Bultmann Reads Mother Goose
by Jack Lundquist
by Jack Lundquist
I–A: Hey diddle-diddle,
I-B: The cat and the fiddle,
II–A: The cow jumped over the moon,
II–B: The little dog laughed to see such sport,
III–: And the dish ran away with the spoon.
Authorship and Date
Internal evidence rejects the view that we have here an original composition by Mary (Mother) Goose of Boston (1686–1743). The phrasing of I–A is definitely late eighteenth century, since the Goose Period would have rendered it ‘diddley-diddley’ (and thus ‘fiddley’ in I–B). Furthermore, the sequence ‘cat-cow-dog-dish’ represents an obvious redaction and is a compilation of at least four different accounts. Thus, the author of the piece is unknown, and its date set between 1780 and 1820. The Sitz im Leben of the Depression of 1815 may be reflected in III.
The received text is very corrupt. The mythological element in II–A is typical of many other interpolations, as is the anthropomorphism in II–B. However, I–A may be original, excluding, of course, the ‘hey’.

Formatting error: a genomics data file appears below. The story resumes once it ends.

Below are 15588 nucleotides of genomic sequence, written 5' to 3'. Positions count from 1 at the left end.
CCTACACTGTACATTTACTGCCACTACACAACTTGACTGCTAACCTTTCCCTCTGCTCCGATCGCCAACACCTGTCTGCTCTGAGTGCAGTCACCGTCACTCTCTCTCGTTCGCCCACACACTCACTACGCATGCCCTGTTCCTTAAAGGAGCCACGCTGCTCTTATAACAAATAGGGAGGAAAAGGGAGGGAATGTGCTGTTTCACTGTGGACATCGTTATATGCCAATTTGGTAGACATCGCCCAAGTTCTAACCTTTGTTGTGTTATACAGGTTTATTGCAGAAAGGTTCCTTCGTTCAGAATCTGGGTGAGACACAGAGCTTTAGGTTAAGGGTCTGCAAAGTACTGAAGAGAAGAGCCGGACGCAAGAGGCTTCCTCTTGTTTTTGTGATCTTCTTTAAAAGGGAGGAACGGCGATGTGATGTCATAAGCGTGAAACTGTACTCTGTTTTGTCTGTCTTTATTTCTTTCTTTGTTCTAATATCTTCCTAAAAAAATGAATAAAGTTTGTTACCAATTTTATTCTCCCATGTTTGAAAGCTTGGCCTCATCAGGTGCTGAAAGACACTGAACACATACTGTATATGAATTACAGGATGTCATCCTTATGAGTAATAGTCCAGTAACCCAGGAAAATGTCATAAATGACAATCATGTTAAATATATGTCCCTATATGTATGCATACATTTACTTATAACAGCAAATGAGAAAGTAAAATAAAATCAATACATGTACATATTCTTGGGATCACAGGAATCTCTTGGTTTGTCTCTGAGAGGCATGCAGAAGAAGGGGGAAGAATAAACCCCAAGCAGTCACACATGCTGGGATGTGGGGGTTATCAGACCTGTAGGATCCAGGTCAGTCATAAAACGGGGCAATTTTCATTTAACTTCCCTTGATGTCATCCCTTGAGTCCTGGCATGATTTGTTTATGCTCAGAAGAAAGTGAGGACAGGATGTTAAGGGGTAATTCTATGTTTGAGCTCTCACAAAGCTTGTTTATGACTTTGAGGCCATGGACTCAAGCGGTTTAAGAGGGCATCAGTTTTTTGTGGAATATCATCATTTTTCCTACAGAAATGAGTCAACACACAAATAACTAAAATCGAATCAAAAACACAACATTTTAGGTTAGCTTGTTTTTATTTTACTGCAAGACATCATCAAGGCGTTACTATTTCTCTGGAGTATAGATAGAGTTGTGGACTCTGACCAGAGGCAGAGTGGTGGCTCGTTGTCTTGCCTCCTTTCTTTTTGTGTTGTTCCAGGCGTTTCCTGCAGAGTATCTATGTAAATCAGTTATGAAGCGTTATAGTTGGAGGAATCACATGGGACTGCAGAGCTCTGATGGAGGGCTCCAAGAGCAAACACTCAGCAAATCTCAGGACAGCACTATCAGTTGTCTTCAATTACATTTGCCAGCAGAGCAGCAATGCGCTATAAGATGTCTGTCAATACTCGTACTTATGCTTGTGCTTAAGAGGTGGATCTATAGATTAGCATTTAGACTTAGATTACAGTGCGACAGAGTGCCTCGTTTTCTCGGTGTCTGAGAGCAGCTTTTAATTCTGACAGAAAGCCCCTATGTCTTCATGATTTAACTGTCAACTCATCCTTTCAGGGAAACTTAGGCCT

Stripped of its thought forms, the piece tells us of something revolutionary as existentially encountered by three animals, two cooking implements, and one musical instrument.
1. Discussed in F. Sauerkraut, Gooses Werke, vol. XXVII, pp. 825–906; G.F.W. Steinbauger, Gooserbrief, pp. 704–8636; Festschrift fur Baron von Munchausen, pp. XIII–XX; R. Pretzelbender, Die Goosensinger vom Bostom, p. 10.
2. See P. Katzenjammer in Goosengeschichtliche Schule Jahrbuch, vol. X.
3. Some attribute it to Mary’s grandson, Wild Goose (1793–1849), and others to Wild Goose’s nephew, Cooked (1803–1865). Both views are challenged by A. Kegdrainer in the thirty volume prolegomenon, Gooseleiden, vol. XV.
4. F. Pfeffernusse contends it is an English translation of a German original by the infant Wagner. See his Goose und Volkgeist, pp. 38–52; see also his Geist und Volkgoose, pp. 27–46.
5. The authenticity of both II–A and II–B is poorly argued by the reactionary American Goosologist, Carl Sanbag in his Old Glory and Mother Goose (see vol. IV, The Winters in the South, p. 357).
6. The meaning of the word ‘hey’ is now hopelessly obscure. See my articles on ‘Hey, That Ain’t’ and ‘Hey, What The’ in Goosengrease, Fall, 1942.
7. Perhaps an eclipse of the moon?